Article | Published:

Transgenic microRNA inhibition with spatiotemporal specificity in intact organisms

Nature Methods volume 6, pages 897903 (2009) | Download Citation

Abstract

MicroRNAs are important regulators of gene expression, yet the functional outputs of most microRNA-target interactions remain elusive. Here we introduce the Drosophila melanogaster microRNA sponge (miR-SP) as a powerful transgenic technology to dissect the function of every microRNA with precise spatiotemporal resolution. miR-SPs can be used to characterize tissue-specific microRNA loss-of-function phenotypes, define the spatial regulation of their effectors and uncover interactions between microRNAs and other genes. Using themiR-SP system, we identified an essential role of the conserved microRNA miR-8, in neuromuscular junction formation. Tissue-specific silencing revealed that postsynaptic activity of miR-8 is important for normal neuromuscular junction morphogenesis. Given that miR-SPs rely on a bipartite modular expression system, they could be used to elucidate the endogenous function of microRNAs in any species in which conditional expression can be achieved.

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Acknowledgements

We thank M. Greenberg, N. Perrimon, T. Schwarz, M. Feany and J. Flanagan for critical feedback on the manuscript; M. Ebert for advice on designing the miR-SP constructs and for comments on the manuscript; V. Sridhar and members of the Harvard NeuroDiscovery Center Optical Imaging program for technical assistance; R.W. Carthew (Northwestern University) for GMR-YanAct; F.B. Gao (University of California San Francisco) for miR-9aJ22 and miR-9aE39; M. Peifer (University of North Carolina) for UAS-FP4-mitoEGFP; F.M. Hoffmann (University of Wisconsin-Madison) for ena210 and UAS-ena; H. Ruohola-Baker (University of Washington) for miR-8-GFP sensor; J. Brennecke (Institutes of Molecular Biotechnology of the Austrian Academy of Sciences, Vienna) for nerfin-1 3′ UTR reporter; S. Cohen (Temasek Life Sciences Laboratory) for miR-8Δ2; and members of the Developmental Studies Hybridoma Bank (University of Iowa, Department of Biological Sciences) for antibodies. C.M.L., C.S.L. and D.V.V. were supported by a grant from the National Institutes of Health (NS40043). T.A.F. was supported in part by a fellowship from the John Douglas French Alzheimer's Foundation.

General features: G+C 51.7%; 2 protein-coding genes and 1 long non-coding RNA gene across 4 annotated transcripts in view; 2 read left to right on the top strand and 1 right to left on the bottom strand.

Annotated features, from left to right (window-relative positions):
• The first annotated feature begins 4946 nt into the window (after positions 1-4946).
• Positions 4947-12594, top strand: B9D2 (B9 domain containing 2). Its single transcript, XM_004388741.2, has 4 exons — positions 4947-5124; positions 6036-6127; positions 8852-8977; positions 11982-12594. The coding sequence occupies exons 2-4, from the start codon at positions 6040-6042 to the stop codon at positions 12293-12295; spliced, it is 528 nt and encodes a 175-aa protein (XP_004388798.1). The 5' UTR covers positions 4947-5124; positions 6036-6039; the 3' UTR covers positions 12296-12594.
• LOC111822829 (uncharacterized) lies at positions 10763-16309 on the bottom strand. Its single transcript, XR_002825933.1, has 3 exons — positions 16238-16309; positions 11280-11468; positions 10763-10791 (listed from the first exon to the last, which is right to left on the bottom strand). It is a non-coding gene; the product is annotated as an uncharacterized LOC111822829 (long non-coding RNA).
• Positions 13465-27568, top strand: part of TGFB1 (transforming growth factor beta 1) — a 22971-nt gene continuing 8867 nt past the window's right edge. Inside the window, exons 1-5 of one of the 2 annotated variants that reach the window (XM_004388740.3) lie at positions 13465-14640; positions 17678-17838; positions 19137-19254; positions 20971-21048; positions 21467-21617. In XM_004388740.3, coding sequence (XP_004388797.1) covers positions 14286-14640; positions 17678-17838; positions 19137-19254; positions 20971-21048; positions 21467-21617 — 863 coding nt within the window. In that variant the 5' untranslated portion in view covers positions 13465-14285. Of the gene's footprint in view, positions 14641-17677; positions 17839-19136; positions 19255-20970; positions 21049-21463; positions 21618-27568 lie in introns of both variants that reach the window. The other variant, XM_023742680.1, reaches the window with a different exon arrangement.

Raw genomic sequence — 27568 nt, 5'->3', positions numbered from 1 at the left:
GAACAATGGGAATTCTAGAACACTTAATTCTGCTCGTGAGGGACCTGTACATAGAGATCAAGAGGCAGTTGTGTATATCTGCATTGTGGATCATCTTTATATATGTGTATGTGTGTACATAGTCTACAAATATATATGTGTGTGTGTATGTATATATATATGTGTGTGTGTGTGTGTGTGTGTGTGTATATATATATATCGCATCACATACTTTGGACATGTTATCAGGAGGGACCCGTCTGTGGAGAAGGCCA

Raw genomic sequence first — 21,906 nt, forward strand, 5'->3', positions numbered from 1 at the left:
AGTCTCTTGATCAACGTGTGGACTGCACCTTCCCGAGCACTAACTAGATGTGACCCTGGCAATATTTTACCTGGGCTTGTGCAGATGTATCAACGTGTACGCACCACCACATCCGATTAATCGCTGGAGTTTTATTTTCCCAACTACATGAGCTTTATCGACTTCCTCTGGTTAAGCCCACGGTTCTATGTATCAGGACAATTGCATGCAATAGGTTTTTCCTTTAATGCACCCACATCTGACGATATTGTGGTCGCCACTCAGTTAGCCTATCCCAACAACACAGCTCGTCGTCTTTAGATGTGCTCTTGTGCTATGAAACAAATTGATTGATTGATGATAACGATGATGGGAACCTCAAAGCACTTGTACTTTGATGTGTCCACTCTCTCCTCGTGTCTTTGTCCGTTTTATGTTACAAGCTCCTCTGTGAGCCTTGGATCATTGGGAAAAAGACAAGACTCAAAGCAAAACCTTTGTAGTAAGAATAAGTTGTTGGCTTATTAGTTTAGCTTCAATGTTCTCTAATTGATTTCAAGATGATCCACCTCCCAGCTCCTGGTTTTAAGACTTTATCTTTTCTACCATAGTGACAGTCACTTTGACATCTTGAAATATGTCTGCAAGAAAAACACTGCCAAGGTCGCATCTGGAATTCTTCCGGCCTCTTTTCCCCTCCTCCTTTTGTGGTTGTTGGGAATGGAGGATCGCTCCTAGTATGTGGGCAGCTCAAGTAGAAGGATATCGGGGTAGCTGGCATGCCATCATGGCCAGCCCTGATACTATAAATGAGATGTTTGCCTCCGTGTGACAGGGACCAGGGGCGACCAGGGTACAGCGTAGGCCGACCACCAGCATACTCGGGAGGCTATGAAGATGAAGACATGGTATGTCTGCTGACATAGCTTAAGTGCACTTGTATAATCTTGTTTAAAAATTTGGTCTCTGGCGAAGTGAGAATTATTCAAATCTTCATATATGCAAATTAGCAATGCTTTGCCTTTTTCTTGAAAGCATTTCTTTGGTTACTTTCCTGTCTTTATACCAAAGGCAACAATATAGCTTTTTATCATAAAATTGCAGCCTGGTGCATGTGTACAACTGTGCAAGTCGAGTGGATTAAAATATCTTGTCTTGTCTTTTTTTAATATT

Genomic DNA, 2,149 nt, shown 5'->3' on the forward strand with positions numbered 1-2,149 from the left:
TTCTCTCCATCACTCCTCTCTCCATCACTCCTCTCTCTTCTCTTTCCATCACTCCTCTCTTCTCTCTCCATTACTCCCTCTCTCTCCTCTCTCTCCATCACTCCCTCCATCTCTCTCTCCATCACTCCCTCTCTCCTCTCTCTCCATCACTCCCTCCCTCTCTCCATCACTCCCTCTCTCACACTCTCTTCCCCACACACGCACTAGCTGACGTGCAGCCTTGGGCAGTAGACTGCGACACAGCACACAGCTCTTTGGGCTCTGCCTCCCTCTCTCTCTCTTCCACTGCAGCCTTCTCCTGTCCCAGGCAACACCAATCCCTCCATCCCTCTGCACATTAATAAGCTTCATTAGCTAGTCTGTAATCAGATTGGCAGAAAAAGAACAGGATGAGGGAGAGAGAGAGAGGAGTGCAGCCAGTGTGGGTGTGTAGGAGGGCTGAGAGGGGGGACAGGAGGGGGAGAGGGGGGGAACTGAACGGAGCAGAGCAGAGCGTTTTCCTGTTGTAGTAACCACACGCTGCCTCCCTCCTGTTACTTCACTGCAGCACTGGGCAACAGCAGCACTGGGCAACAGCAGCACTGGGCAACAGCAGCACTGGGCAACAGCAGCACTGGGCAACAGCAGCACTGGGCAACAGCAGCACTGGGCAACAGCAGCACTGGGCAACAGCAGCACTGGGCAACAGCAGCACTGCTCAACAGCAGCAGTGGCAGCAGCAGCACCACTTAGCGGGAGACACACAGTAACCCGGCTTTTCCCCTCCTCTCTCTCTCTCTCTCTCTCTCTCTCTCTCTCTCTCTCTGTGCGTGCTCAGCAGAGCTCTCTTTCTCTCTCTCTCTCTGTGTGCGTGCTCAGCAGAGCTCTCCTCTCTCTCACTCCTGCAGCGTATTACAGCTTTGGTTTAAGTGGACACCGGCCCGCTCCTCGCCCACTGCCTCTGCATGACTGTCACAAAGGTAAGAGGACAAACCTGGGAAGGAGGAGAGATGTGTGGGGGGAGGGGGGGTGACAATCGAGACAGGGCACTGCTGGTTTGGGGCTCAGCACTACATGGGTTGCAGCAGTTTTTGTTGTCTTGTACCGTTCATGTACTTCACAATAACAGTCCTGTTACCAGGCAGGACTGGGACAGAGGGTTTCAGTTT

Author information

Author notes

    • Carlos M Loya
    •  & Cecilia S Lu

    These authors contributed equally to this work.

Affiliations

  1. Department of Cell Biology and Program in Neuroscience, Harvard Medical School, Boston, Massachusetts, USA.

    • Carlos M Loya
    • , Cecilia S Lu
    • , David Van Vactor
    •  & Tudor A Fulga

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Contributions

T.A.F. conceived and designed the miR-SP technology. C.M.L. and T.A.F. designed and performed the experiments, analyzed the data and interpreted the results. C.S.L. generated the miR-8 null mutant and independent of this study performed preliminary NMJ analysis and proposed Ena as a candidate miR-8 effector. D.V.V. supervised the study and provided material and salary support for C.M.L., C.S.L. and T.A.F. The text and figures were drafted by T.A.F., and T.A.F., D.V.V. and C.M.L. edited them.

Corresponding authors

Correspondence to David Van Vactor or Tudor A Fulga.

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DOI

https://doi.org/10.1038/nmeth.1402

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